What is the role of the Board of Directors with regard to Enterprise Risk Management? I addressed the Board members of Island Health, our local health authority, in the fall of 2018 to answer this question.

The Board had already been given advice by the Healthcare Insurance Reciprocal of Canada. HIROC characterizes health authorities as “high reliability” organizations, meaning that any particular local failure can have larger catastrophic effects. I offered specific advice regarding the Board’s oversight role.

We know that the Board in any organization is not usually involved in risk identification exercises. That said, I see from workshop students’ responses in recent years that sometimes the Board will participate in a risk ID session applied to the strategic plan. I would definitely recommend that.

If the Board confines itself to oversight of ERM, I suggest the following Board duties:

1. Review the rigour, quality and efficacy of the enterprise risk management regime itself.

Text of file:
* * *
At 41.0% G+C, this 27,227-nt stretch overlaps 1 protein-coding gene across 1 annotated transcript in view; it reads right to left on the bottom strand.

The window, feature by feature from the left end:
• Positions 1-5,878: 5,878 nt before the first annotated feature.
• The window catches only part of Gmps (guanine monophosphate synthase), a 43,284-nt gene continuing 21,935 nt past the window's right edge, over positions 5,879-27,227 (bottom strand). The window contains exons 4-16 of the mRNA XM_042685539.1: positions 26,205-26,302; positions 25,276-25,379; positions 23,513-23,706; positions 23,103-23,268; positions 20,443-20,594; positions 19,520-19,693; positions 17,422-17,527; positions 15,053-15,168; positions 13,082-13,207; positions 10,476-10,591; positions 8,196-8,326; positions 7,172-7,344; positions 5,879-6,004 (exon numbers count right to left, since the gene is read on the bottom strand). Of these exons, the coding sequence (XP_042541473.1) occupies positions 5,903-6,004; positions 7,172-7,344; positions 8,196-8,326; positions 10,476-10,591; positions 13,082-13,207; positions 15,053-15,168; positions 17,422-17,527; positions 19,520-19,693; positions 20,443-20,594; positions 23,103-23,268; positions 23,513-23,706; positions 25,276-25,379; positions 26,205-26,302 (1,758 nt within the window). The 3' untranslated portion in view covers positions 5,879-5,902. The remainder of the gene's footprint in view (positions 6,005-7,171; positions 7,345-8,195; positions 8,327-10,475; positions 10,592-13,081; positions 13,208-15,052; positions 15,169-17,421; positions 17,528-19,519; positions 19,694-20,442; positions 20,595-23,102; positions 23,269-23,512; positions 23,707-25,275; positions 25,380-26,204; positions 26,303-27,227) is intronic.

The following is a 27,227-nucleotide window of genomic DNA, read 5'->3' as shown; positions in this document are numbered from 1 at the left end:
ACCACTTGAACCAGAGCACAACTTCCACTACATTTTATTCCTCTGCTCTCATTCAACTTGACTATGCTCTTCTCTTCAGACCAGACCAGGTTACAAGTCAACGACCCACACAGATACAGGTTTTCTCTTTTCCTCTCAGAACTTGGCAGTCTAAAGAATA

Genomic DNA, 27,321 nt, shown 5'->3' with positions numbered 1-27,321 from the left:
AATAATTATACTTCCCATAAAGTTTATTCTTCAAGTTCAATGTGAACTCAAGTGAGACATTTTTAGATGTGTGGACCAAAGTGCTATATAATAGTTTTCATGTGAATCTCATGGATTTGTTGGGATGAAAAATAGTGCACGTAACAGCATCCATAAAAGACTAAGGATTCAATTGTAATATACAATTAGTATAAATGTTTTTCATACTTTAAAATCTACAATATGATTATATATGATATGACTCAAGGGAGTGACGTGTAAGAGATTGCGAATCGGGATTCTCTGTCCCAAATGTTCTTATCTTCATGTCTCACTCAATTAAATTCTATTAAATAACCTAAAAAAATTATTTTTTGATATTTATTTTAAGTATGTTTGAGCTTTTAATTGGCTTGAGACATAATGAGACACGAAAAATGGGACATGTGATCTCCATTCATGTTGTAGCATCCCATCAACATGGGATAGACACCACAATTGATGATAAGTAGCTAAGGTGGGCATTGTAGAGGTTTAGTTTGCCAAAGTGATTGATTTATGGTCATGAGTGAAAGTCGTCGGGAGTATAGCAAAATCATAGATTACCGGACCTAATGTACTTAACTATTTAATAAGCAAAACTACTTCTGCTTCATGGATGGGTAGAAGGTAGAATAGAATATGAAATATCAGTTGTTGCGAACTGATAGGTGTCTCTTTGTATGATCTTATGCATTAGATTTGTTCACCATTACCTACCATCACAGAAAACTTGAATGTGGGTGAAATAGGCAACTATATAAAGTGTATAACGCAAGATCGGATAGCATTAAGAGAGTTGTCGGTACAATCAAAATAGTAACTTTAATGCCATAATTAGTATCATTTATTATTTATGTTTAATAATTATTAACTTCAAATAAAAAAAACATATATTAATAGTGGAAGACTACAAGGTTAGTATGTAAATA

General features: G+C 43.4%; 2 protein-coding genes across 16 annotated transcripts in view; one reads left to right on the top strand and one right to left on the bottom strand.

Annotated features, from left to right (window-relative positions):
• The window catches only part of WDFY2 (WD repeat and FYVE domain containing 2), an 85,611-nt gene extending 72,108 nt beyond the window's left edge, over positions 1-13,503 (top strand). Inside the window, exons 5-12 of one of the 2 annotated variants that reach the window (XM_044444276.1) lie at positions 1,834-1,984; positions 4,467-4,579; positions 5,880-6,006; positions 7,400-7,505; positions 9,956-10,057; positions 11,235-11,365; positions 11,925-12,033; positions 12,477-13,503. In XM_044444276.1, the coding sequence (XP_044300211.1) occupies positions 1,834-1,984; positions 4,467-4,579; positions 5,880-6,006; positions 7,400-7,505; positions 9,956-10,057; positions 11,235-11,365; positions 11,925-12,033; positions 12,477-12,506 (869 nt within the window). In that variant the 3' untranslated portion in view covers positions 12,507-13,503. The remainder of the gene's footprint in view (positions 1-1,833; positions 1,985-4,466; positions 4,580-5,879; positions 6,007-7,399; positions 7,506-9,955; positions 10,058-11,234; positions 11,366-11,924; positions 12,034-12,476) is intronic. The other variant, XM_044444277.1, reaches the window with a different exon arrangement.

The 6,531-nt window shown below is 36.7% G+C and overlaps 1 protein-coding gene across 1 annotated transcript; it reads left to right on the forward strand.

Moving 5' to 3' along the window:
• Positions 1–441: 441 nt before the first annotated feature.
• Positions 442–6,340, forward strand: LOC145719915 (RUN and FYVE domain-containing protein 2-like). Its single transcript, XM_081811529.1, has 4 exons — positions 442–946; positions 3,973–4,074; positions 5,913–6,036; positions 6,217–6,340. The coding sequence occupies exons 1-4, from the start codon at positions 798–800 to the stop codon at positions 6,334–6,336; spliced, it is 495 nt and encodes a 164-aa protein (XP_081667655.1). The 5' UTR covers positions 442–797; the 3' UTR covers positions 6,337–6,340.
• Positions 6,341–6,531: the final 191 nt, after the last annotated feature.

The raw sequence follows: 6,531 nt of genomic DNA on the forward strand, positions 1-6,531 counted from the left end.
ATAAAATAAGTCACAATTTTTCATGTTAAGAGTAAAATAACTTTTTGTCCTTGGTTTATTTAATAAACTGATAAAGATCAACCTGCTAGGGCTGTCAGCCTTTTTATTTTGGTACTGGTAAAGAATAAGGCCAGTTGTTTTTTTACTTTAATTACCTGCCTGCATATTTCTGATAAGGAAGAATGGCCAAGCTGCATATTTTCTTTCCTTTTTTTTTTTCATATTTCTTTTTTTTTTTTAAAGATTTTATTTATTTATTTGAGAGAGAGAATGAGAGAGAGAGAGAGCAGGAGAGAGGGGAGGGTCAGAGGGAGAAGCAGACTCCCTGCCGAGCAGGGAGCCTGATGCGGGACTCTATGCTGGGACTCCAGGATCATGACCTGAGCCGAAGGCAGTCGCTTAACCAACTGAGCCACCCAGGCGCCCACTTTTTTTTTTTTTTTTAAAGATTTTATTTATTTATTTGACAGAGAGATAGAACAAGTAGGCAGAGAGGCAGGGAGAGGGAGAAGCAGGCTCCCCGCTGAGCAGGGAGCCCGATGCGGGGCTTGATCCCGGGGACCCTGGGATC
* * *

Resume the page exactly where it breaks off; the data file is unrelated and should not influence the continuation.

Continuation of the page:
This means to question how risk is conceptualized, how risk assessments are carried out, and whether the methods rise above a merely ad hoc or informal approach.

2. Review the results of the risk assessment process, as applied to strategic and operational plans.

What risks that were identified?; what mitigation actions were created?; what were the outcomes? What risks matured that we failed to identify? Finally, what conclusions can we draw to improve the risk process?

3. Ask critical questions regarding any element of the risk management practice, and make suggestions to advise and guide the executive.

A Board member may not be an expert in risk methods, but will have awesome depth of experience elsewhere, and will have eyes on the horizon in the broader strategic landscape. Each Board member formulates questions and criticism by drawing upon his or her unique individual background and expertise.

This allows for a multi-faceted and probing review, resulting in clarification of the organization’s strategic direction, goals, values (especially how they are enacted) — and risk profile.

Now the Board member may be independent, or legitimately have only a relative degree of independence. By contrast, we would expect audit to maintain impartiality in its review of the risk management process (by not being participants therein).

Eventually, the risk culture should mature so that a common understanding is developed among management, staff, and the board itself of how corporate values and risk ownership are understood and put into operation.